Our hearts go out to the parents and families of the two children who suffered tragic accident this past week. Two children suffered heat-related injuries in Cape Coral and in Collier County. One child died, according to WINK News. Both children were left unattended in hot vehicles. The Florida Department of Children and Families in Southwest Florida is investigating the cases.
Our Cape Coral personal injury attorneys are urging parents to be extra careful not to leave their child in an unattended car this summer. You think this is something that could never happen to you or your child, but the truth is it happens more often than we’d like to think. According to the San Francisco State University Department of Geosciences, nearly 50 children under the age of 14 died because of hyperthermia in 2010 alone.
There have already been 21 reported fatalities in 2011. Since 2002, at least four children in Southwest Florida have died as a result of being left in a hot car. Florida is second only to the state of Texas in the number of child deaths due to hyperthermia.
“These twenty-one deaths were tragic and preventable – not one of those children should have lost their lives in this horrible way,” said U.S. Transportation Secretary Ray LaHood. “We need to do everything we can to remind people to be vigilant and never leave a child alone in or around a motor vehicle.”
Recently, a 1-year-old was accidentally left in a car in Cape Coral and died after being admitted to Cape Coral Hospital. Just the next day, an 11-month-old in Collier County was rescued from a hot car by law enforcement.
It is illegal in the state of Florida to leave a child that is under the age of 6 in an unattended or unsupervised vehicle for more than 15 minutes. The temperature inside a vehicle, even when the windows are cracked, can quickly reach as high as 140 degrees. According to National Highway Traffic Safety Administration, research, hyperthermia is the leading cause of non-crash vehicle deaths for children under the age of 14.
Another child nearly drowned in deep end of the community pool at Lochmoor Villas in North Fort Myers, according to The News-Press. The 4-year-old lost grip of his inner tube and sank 6 feet to the bottom of the pool. He remained motionless at the bottom of the pool, face down, as his babysitter failed to notice.
After nearly 5 minutes of being submerged in the water, the boy resurfaced in the arms of a retired asset security manager for Wal-mart with CPR training. He was revived and after more than 6 minutes of CPR, paramedics arrived and took the child to HealthPark Medical Center.
The Fort Myers boy is one of nearly 20 child near-drowning cases that have seen by the Lee Memorial Health System this year. Nationwide, approximately 5,000 children are hospitalized each year because of drowning and related accidents.
According to the U.S. Consumer Product Safety Commission (CPSC), there have been 37 drownings and 38 near-drowning incidents reported already in 2011. In an effort to reduce these incidents, the CPSC has launched a new 2011 campaign, Pool Safely: Simple Steps Save Lives, consisting of television and radio public service announcements to highlight a number of important water safety steps that can be taken to save lives.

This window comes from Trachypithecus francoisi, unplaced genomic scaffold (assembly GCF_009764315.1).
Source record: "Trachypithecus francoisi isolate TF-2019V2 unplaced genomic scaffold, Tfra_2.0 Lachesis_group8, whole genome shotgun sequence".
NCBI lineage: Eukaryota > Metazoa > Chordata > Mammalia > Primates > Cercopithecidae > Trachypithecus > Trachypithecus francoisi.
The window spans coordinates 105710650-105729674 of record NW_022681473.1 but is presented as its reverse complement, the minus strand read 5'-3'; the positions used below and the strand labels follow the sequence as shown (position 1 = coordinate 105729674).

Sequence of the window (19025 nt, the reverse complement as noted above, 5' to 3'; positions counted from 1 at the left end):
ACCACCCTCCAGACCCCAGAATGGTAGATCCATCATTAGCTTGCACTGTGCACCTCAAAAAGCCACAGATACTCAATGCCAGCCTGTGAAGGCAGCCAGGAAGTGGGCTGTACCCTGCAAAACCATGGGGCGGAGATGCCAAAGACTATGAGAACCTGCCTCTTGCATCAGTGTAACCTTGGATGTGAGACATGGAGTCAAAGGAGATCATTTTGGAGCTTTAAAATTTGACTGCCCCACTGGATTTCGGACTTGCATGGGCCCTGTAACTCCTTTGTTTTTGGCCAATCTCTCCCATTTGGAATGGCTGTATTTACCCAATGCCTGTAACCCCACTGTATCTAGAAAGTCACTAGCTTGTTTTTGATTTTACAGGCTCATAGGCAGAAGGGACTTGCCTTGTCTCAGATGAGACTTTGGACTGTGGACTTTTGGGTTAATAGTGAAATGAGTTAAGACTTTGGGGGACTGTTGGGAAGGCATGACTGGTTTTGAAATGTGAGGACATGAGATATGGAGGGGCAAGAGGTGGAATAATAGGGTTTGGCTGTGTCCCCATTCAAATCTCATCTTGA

The CPSC is urging parents and children to adopt as many safety steps as possible in and around pools and spas. The pool safely campaign is a first-of-its-kind campaign launched by the federal government to raise national public education efforts to reduce child drownings and near-drownings in swimming pools and spas.
“As the summer swimming season approaches, our message to parents and caregivers is simple: stay safe in and around pools and spas by practicing as many safety steps as possible. This includes staying close to children at all times, knowing water safety skills like CPR, and ensuring anti-entrapment drain covers are installed in all pools and spas,” said Inez Tenenbaum, Chairwomen of the CPSC.
Pool safety tips to keep your child safe near pools this summer:
-Never leave your children alone in or near the pool.
– An adult who knows CPR should always be present when children are swimming.
-Practice touch supervision with children under the age of 5. This means that the adult is within an arm’s length of the child at all times.
-Keep rescue equipment, like a shepherd’s hook or life preserver, and a telephone by the pool.
-Do not use air-filled “swimming aids” as a substitute for approved life vests.
-When children are done swimming, secure the pool so they can’t get back into it.
-When not in use, remove all toys from the pool after use so children don’t try to reach for them.
Associates and Bruce L. Scheiner, Attorneys for the Injured, is a law firm dedicated to representing accident victims in personal injury and wrongful death claims throughout South Florida, including Fort Myers, Cape Coral, Naples, Port Charlotte and Sebring. Call for a free and confidential consultation to discuss your rights. 1-800-283-2900.
Retiree rescues child, 4, in North Fort Myers pool, by Thomas Stewart, The News-Press
More Blog Entries:
Proper Car Seats Vital to Protecting Children in Fort Myers Car Accidents
March 26, 2011
Florida Senator Pushing for Booster Seat Law
February 24, 2011